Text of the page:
- Charge your smart phone/iPod fully before you fly and keep your charger in your hand luggage to power it on board as some airlines have sockets in economy as well as in business.
- Be creative and put together a few good playlists – including at least one of music that helps you relax and fall asleep.
- Take a change of underwear and socks in your hand baggage so that if your bag is mislaid you can at least change clothes. You might want to pack them in an opaque bag so as not to cause uproar when they inevitably fall out of your bag as you rummage through it.
- Pack your own headphones for flights as the ones on board won’t always be of good quality. Sometimes the socket for headphones won’t be the same as the one on your phone. You can buy adapters or you can take a chance.
- Don’t assume the in-flight entertainment will work – take a book or magazine and a pack of cards.
- Regardless of your distractions of choice, make sure to bring a pen – but like the water bottle make it one that you can afford to lose. You’ll need it for customs and immigration forms.
- If you’re intending to keep a journal of the Jamboree experience, the flight’s a good time to start it.
- Double check that you’ve got your passport before you leave home.
- Read the safety card in the pocket in front of you on the plane as these differ from aircraft to aircraft, and do watch the safety demo.
- Orientate yourself with the aircraft cabin and count the number of seatbacks to the nearest exit – in an emergency it may be your best way off the plane if visibility is poor.
- If you want peace and quiet after take-off, put headphones on even if you are not listening to anything.
- Move around.This is especially important to prevent your body from aching due to poor circulation. Some airlines provide guidance on in-seat exercises you can do (such as circling ankles and stretching arms). The long mid-flight stretch is an excellent time to take a stroll up and down the aisle a few times. There is usually room to do some back stretches at the back of some of the cabins.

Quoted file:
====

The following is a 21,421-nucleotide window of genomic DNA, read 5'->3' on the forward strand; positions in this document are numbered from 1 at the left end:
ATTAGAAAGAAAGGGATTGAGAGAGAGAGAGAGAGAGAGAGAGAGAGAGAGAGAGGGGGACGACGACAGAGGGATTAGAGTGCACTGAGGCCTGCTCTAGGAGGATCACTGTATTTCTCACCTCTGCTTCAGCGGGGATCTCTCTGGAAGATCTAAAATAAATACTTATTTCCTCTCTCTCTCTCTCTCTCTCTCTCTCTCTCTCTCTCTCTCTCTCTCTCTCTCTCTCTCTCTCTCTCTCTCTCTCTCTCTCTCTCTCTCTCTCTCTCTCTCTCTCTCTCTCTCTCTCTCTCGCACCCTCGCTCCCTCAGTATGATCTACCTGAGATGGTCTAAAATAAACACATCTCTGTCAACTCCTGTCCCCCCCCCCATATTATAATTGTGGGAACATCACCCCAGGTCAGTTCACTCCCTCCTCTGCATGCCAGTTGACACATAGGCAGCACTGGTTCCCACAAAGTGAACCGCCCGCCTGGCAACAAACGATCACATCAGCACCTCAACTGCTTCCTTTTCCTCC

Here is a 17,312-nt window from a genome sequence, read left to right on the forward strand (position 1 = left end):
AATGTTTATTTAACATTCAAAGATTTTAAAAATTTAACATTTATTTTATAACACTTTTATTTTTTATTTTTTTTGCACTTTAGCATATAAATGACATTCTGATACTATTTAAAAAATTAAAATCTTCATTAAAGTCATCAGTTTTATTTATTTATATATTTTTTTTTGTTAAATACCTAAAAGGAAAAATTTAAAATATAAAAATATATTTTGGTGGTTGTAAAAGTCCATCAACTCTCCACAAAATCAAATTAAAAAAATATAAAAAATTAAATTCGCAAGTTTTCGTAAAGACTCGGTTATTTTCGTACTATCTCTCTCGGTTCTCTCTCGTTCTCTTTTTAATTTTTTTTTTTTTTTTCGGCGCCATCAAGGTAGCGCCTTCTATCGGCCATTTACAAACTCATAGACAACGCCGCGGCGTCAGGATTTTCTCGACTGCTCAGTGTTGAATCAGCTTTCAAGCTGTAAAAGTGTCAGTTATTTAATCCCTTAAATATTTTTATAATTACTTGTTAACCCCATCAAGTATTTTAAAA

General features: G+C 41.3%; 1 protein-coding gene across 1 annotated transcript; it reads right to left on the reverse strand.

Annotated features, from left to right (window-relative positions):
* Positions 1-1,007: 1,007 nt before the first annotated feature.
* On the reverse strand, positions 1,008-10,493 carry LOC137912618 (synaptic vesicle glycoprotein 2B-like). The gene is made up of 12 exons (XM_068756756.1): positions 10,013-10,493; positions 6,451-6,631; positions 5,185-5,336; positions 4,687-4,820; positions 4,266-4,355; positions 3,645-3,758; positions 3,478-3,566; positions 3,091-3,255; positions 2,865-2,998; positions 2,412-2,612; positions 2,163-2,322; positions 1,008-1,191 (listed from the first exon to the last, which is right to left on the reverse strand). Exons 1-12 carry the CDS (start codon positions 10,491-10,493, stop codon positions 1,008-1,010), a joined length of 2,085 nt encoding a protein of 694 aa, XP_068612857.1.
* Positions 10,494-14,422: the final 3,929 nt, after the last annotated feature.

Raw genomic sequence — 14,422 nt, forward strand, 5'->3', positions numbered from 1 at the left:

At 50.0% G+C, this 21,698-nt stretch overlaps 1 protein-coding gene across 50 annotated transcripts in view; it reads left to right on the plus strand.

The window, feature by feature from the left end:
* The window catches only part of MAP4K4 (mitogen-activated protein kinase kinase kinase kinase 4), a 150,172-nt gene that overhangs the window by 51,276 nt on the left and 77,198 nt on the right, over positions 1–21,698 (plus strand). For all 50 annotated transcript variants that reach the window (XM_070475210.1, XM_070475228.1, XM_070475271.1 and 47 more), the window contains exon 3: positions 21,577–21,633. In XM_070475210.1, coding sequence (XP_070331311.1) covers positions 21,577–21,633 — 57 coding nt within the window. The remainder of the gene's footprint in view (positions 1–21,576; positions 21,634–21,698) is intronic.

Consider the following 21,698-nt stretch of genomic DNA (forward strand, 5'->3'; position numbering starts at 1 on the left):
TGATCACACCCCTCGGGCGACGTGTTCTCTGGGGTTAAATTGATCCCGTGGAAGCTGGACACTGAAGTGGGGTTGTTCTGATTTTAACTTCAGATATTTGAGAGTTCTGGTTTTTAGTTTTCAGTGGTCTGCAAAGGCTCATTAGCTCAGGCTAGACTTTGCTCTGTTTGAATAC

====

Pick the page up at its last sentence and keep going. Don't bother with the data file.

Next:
- A good trick which will help when you land is to set your watch to the time of your destination. This will allow you to mentally adjust to the time zone of the place you are visiting and help combat jet lag.
- Don’t recline your seat until you absolutely have to do so (for instance to try to get some sleep.) When you do so, you encroach on the very limited space of the person behind you. It’s not a bad idea to inform them politely when you are going to press that button…
- Finally, be polite; be VERY polite – to everyone. Your fellow passengers are unlikely to be enormously excited that they’re going to be sharing the plane with a group of teenagers, whom they’ll imagine will be rowdy and poorly behaved. Surprise them by living up to your Scout Promise. And remember that the cabin crew work incredibly hard in a very difficult environment. They deserve your respect and support. You are all trapped in the same place and cannot get away!
And once you get to Japan, these tips might help you with coping with the culture shock… I look forward to meeting you in Yamaguchi!